It is small and lightweight but I could not see any message on fuel efficiency. Regarding the thermodynamic figures, it should be very fuel efficient but we need evidence from the designer/builder. If fuel efficient and able to use multifuel, this is the engine of the future! Just think about to conserve engine space in todays' automobiles.. wow..

Ali Tan Şerbetci
21st October, 2012 @ 09:02 pm PDT

Great story of an exciting design. I'd like to know why this couldn't be adopted on a wide scale in place of the ICE?

What limitations rule it out? Imagine our cars running with this level of efficiency gains. 70-80MPG for the average car woulkd be brilliant for the environment, our wallets and the future as oil reserves become scarcer.

Perhaps, as Shkolnik said, the future is best positioned for the wide-spread adoption of electric cars with this tech powering them as an efficient range extender.

21st October, 2012 @ 09:53 pm PDT

Good luck! I want one for my Powered Paraglider. Sounds like a great engine, but they rarely get past the concept phase...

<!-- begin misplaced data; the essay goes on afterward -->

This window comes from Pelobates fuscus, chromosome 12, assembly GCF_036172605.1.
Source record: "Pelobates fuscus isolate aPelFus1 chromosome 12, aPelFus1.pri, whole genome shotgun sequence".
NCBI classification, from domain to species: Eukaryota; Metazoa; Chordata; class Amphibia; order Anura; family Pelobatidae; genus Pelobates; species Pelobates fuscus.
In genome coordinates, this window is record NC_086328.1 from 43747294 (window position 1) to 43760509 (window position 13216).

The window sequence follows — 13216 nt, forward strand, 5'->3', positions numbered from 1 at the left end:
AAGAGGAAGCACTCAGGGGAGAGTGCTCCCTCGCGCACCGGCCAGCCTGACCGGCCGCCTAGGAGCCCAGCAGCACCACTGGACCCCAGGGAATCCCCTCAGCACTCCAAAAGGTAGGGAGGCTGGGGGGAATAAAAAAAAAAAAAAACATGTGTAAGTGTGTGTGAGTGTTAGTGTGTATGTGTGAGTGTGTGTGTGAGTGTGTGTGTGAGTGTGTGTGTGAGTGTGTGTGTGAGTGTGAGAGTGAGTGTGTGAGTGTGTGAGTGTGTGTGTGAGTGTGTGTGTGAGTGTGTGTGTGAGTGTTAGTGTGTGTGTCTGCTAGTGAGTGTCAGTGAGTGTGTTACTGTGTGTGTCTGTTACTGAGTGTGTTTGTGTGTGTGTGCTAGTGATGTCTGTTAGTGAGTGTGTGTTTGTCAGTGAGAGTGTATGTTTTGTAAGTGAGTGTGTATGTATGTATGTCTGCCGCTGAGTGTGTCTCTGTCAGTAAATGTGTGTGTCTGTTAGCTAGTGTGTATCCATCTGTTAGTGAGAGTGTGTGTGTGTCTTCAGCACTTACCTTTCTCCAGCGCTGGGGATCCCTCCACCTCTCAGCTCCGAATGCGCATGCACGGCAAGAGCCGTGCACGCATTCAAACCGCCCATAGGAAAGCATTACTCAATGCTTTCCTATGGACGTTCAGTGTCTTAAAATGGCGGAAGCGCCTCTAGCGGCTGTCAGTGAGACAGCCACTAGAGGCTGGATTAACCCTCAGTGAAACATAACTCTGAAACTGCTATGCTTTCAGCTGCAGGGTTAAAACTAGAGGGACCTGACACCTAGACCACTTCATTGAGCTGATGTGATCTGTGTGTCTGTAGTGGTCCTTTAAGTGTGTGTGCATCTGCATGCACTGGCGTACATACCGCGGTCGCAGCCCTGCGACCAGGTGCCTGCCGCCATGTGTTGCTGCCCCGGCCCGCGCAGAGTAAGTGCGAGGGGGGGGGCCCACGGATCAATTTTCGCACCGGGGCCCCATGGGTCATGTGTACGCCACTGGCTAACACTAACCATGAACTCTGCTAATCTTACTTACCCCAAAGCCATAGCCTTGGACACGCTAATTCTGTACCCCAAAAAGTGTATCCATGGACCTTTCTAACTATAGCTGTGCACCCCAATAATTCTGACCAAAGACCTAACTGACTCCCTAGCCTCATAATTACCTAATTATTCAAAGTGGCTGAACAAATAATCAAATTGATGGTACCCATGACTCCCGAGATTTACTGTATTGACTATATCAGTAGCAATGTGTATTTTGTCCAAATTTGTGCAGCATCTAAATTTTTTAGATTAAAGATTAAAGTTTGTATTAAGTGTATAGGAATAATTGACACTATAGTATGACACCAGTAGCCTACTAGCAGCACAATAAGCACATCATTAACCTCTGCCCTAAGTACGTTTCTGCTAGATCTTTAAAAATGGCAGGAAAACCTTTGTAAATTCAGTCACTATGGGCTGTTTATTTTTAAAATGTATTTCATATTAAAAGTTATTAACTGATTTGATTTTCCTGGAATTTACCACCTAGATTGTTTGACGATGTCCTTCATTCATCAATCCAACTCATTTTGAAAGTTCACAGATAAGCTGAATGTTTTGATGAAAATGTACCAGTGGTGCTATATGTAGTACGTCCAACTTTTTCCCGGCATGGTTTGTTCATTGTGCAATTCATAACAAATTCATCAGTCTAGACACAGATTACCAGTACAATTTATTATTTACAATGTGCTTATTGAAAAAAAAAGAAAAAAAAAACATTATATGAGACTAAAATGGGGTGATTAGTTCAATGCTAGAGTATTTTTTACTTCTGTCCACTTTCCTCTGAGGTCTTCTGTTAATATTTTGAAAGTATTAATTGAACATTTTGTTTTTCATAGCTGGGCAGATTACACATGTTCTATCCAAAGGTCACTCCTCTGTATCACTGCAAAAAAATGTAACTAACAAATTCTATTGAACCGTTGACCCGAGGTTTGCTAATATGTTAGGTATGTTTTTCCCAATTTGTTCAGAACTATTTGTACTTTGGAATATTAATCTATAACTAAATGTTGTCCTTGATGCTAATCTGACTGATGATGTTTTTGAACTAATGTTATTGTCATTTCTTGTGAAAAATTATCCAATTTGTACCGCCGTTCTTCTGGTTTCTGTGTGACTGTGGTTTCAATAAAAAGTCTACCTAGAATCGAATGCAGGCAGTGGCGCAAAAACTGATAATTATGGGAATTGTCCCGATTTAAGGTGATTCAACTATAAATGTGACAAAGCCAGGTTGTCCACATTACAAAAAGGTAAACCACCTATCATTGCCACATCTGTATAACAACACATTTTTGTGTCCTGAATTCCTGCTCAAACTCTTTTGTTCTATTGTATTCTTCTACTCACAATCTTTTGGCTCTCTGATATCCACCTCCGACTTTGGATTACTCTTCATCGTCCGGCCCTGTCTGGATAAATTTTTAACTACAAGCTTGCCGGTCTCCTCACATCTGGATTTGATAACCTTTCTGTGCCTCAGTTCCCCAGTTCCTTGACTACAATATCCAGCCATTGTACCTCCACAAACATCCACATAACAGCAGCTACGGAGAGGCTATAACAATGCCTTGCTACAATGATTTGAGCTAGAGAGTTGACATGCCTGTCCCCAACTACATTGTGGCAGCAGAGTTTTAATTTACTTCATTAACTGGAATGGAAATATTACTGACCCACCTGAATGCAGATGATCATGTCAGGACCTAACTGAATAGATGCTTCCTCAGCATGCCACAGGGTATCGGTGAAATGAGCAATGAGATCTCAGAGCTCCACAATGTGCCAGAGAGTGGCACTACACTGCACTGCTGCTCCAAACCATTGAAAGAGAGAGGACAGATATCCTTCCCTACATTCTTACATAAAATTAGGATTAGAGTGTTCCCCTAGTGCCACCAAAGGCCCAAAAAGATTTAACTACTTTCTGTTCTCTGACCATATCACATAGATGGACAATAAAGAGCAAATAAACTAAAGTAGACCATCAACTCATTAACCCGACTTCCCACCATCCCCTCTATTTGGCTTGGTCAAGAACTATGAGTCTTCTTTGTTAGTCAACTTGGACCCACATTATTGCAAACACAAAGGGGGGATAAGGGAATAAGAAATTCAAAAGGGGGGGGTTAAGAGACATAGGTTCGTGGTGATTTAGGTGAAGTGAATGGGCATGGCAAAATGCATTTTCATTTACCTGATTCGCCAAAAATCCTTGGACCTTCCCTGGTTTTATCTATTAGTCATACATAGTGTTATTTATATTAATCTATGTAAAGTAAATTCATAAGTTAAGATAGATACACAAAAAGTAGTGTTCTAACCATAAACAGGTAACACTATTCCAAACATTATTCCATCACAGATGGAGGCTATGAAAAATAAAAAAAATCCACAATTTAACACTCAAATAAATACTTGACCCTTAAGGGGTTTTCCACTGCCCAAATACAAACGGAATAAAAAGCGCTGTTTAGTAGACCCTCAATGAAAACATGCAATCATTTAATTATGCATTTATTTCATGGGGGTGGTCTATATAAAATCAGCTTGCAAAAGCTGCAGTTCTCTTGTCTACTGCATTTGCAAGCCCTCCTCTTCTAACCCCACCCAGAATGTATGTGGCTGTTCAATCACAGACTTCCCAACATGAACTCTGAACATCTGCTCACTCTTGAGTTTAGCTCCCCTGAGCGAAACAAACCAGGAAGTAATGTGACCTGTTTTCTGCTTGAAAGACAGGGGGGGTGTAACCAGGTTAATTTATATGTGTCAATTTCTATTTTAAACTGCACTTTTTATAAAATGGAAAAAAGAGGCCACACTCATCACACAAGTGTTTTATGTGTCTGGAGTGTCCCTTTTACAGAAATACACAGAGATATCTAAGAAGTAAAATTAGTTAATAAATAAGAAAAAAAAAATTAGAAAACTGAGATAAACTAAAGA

Travis Tarr
21st October, 2012 @ 11:10 pm PDT

My suspicions are roused by the blatant nonsense that unburnt fuel in the exhaust makes ICE noisy instead of the venting of high pressure gas.

I also suspect that the engine does not respond well to throttle changes.

21st October, 2012 @ 11:37 pm PDT

Another well written article that is easy for the lay-man to understand. This sounds like a great development with only on drawback that I can see; it should have happened 50 years ago. We really should be out of any sort of combustion by now, its the most ancient technology available

Gerard Meehan
22nd October, 2012 @ 12:18 am PDT

I think the lack of certain information is more telling...

" that can use the X2’s peculiar strengths" and can cope with its weaknesses...

This is clearly only ever going to be a constant load auxilary power unit.

Tim Read
22nd October, 2012 @ 12:58 am PDT